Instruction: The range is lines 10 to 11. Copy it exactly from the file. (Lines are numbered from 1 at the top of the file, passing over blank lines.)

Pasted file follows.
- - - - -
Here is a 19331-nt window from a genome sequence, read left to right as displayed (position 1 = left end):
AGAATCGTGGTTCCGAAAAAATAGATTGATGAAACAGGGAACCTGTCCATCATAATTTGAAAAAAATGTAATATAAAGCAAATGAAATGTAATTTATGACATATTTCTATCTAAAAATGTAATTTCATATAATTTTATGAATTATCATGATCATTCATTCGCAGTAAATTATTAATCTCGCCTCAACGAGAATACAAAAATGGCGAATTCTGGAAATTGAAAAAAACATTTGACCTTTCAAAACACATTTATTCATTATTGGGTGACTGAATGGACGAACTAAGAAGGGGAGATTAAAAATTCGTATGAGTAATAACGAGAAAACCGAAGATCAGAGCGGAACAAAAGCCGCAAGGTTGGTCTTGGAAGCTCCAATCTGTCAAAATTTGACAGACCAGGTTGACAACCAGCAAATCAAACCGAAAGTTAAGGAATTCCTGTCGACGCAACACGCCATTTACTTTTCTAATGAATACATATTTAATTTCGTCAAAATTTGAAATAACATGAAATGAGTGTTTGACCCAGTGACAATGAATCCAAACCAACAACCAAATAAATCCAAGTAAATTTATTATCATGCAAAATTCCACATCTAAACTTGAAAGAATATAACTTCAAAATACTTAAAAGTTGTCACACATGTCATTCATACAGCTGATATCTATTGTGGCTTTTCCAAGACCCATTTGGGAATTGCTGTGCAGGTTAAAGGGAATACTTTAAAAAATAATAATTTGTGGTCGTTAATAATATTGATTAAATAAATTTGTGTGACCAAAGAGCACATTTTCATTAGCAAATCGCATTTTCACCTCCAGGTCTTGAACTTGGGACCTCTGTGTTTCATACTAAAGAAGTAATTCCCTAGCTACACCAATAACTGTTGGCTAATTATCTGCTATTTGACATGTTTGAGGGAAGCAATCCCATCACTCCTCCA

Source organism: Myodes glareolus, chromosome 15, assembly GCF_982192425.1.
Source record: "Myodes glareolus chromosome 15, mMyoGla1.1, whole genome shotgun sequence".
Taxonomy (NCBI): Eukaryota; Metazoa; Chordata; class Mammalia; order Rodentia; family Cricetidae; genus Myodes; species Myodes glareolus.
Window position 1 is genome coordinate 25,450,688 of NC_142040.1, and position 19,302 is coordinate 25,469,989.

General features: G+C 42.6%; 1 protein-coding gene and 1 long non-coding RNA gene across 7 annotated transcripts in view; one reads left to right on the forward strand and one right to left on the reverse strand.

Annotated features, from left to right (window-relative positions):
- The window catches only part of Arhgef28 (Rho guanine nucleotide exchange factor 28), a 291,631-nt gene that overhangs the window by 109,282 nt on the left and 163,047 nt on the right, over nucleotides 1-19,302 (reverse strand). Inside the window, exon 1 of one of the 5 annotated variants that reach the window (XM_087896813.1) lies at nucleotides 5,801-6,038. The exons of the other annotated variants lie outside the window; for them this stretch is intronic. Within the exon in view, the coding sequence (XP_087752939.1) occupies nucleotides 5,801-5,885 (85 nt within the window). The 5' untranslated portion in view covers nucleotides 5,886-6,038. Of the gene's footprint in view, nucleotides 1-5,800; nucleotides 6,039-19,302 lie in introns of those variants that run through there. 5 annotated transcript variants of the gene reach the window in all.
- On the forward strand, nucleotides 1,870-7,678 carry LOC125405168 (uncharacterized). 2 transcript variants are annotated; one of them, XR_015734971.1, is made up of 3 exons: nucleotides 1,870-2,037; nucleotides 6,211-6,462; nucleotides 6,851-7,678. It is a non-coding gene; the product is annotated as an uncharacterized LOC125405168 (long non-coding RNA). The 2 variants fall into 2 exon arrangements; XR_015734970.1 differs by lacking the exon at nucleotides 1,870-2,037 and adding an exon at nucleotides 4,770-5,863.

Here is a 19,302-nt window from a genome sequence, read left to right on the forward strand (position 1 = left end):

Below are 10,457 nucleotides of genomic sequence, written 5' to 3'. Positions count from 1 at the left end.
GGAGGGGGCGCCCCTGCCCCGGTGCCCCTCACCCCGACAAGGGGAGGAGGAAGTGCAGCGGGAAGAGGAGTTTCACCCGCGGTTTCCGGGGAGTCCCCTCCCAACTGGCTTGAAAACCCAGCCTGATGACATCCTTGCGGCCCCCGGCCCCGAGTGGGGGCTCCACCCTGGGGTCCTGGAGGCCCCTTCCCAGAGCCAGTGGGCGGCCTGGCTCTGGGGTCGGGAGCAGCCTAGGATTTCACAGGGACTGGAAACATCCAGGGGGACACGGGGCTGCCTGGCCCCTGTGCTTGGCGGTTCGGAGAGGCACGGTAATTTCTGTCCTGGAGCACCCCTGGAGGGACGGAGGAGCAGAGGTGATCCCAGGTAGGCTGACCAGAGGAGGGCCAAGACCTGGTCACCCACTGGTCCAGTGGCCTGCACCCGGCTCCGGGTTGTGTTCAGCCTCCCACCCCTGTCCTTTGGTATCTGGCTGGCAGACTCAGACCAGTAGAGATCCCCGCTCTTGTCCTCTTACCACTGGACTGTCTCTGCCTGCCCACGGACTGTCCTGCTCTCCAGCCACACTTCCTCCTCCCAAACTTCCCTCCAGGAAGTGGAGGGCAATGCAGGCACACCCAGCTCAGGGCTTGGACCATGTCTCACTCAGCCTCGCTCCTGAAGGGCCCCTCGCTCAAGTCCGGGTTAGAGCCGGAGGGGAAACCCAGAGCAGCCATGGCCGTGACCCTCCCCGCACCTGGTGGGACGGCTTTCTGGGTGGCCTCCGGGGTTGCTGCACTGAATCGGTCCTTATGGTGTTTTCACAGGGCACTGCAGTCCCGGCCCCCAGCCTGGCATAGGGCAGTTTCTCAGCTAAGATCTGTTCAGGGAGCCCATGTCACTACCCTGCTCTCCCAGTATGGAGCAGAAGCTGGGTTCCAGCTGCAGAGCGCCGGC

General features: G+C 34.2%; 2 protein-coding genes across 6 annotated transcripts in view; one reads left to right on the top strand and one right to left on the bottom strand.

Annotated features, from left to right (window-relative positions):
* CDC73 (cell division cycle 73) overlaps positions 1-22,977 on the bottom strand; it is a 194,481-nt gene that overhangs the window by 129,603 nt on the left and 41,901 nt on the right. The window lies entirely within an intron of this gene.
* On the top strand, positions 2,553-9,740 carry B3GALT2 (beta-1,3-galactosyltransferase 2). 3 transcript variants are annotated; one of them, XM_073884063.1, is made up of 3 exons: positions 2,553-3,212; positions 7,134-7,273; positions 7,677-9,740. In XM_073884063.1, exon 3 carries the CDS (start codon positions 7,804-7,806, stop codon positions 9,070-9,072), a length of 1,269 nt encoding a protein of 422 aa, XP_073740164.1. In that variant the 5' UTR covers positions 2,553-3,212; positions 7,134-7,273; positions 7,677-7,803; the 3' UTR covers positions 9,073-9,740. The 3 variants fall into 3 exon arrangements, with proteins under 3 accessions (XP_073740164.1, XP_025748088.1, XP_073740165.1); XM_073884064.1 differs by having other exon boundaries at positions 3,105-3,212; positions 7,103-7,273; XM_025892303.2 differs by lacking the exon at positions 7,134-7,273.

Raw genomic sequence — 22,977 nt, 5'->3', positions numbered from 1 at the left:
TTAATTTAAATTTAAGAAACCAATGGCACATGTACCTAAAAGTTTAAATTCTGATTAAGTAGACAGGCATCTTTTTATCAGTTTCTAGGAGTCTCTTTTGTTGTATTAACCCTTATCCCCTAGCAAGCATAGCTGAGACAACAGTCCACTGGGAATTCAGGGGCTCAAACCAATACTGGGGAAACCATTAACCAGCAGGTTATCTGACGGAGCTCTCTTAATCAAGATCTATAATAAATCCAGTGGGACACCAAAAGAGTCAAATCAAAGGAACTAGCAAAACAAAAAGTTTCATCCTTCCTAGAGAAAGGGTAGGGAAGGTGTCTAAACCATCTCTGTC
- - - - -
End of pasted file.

- On the forward strand, nucleotides 1,870-7,678 carry LOC125405168 (uncharacterized). 2 transcript variants are annotated; one of them, XR_015734971.1, is made up of 3 exons: nucleotides 1,870-2,037; nucleotides 6,211-6,462; nucleotides 6,851-7,678. It is a non-coding gene; the product is annotated as an uncharacterized LOC125405168 (long non-coding RNA). The 2 variants fall into 2 exon arrangements; XR_015734970.1 differs by lacking the exon at nucleotides 1,870-2,037 and adding an exon at nucleotides 4,770-5,863.

Here is a 19,302-nt window from a genome sequence, read left to right on the forward strand (position 1 = left end):